"Support them. Don't tear them down." What you're asking for is crazy. You want the fans to blindly support and cheer for everything the Chargers do, but not boo or doubt any decision? When did this become an abusive relationship? Or communist Russia?

Commies-bill-norv_medium

Look, I grew up right outside of Philadelphia. I spent 5 of my adult years there and came to understand the Philadelphia sports fan. They get a bad rep for booing too often or too soon, but I admire their booing. You know why? Because it's a sign that they care. Succeed and they love you. Fail and they'll boo to show their displeasure. They don't hate their team. They're not trying to tear them down. They're yelling "This isn't working and we are making it so that you need to find a way to make it work." It's a motivational technique.

If the Chargers are your team, get behind them and stay behind them. We're all at our best when we know others believe in us.

I am the owner of a small business. I have more than 5 but less than 10 employees that answer directly to me. I've had to learn a thing or two about motivation over the years to get the most out of them. The idea that "We're all at our best when we know others believe in us" isn't entirely true.

I'll give you an example. The best boss I ever had (also the boss I will always hate the most) was nearly impossible to please. I broke all sorts of records at the company that I worked for, both in terms of pure numbers and in terms of age (In a company of 500+ employees, I was the youngest person at my position by a good 20 years). I'd come bounding into his office, ready to show off my accomplishments of the week, and his response would be something to the effect of "That's fine. Now don't get lazy or big-headed."

It drove me crazy. I was absolutely dominating and he would treat me as if it was what he expected of me. My big accomplishments were nothing special. God forbid I had a down month, it was like I had murdered his children in front of him. Without realizing it, I had gotten into a pattern of giving 100% and performing my best all the time simply to keep him benevolent. Only once in the several years that I worked there did I get a pat on the back and a "Good job!" It was the best day ever.

That's one motivational technique. Is it mine, as a boss? Not typically. However, to say that "We're all at our best when we know others believe is us" is to say that being tough on someone as a motivational technique doesn't work. That's just wrong. Some people just need to be yelled at before they're going to live up to their potential. Ask Bill Cowher. Ask John Gruden. Heck, ask Norv. Even he can only give Rivers so many "Don't worry, champ. You'll get them next time," speeches before he's in his face.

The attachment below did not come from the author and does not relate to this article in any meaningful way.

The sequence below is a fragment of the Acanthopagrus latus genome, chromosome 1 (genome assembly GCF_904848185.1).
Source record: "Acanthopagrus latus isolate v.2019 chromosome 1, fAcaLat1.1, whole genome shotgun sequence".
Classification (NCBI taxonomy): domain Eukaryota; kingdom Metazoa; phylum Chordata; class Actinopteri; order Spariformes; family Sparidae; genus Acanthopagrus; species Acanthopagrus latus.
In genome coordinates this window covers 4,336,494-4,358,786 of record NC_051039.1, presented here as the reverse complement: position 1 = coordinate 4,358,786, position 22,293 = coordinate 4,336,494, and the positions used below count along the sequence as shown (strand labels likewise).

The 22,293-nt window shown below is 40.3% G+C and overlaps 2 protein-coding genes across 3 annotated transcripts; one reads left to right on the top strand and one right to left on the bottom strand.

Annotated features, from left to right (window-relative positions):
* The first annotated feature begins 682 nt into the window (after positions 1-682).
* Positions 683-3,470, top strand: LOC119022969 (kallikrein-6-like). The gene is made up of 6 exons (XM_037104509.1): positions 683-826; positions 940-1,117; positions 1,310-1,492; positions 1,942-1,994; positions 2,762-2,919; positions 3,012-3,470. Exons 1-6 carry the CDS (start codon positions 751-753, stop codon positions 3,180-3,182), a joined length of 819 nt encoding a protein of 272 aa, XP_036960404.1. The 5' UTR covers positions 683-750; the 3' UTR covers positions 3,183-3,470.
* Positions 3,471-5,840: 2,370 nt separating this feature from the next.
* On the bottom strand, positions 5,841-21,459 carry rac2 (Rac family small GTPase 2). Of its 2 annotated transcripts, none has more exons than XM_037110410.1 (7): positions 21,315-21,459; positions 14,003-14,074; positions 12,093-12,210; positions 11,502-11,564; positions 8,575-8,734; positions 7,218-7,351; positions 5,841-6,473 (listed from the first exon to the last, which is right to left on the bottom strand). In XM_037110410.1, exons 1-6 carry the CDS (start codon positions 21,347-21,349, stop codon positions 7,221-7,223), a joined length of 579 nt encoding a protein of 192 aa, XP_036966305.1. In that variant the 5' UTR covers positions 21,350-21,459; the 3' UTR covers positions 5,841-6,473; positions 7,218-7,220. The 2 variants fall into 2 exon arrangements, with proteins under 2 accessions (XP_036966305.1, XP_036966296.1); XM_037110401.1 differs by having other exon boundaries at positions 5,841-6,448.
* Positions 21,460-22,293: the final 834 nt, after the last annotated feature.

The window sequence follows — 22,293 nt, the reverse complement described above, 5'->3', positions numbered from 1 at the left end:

For some reason, it's okay when the Head Coach or the GM talk about the team heading in the wrong direction but not okay when it's done by someone on sports radio, or on a sports blog, or on Twitter. That, my friend, is a double standard.

Summary

As fans, I think we have the right to boo and to criticize the team. We even have the right to predict that our team won't be very good this season or "until they get a new coach/GM/Quarterback." Hell, we pay for the tickets, who is to say that we're not allowed to criticize those that are tearing down our favorite franchise from the inside?

Booing and criticizing the team is done from a place of love. It's a statement from the fans that they do not believe in the team or its direction, and they want things to get better. It's easier to vocally cry out for reasonable things like a new coach or a new GM fixing things, because that happens more often than the magic of the Chargers 1992 season. It doesn't mean we're not supportive. It doesn't mean we don't believe. It just means that the performance, so far, has been unsatisfactory.

Blog Love

LobShots: Take a Chill Pill, Huh? Let's Talk About That

(I would also welcome a conversation with Bill on this matter)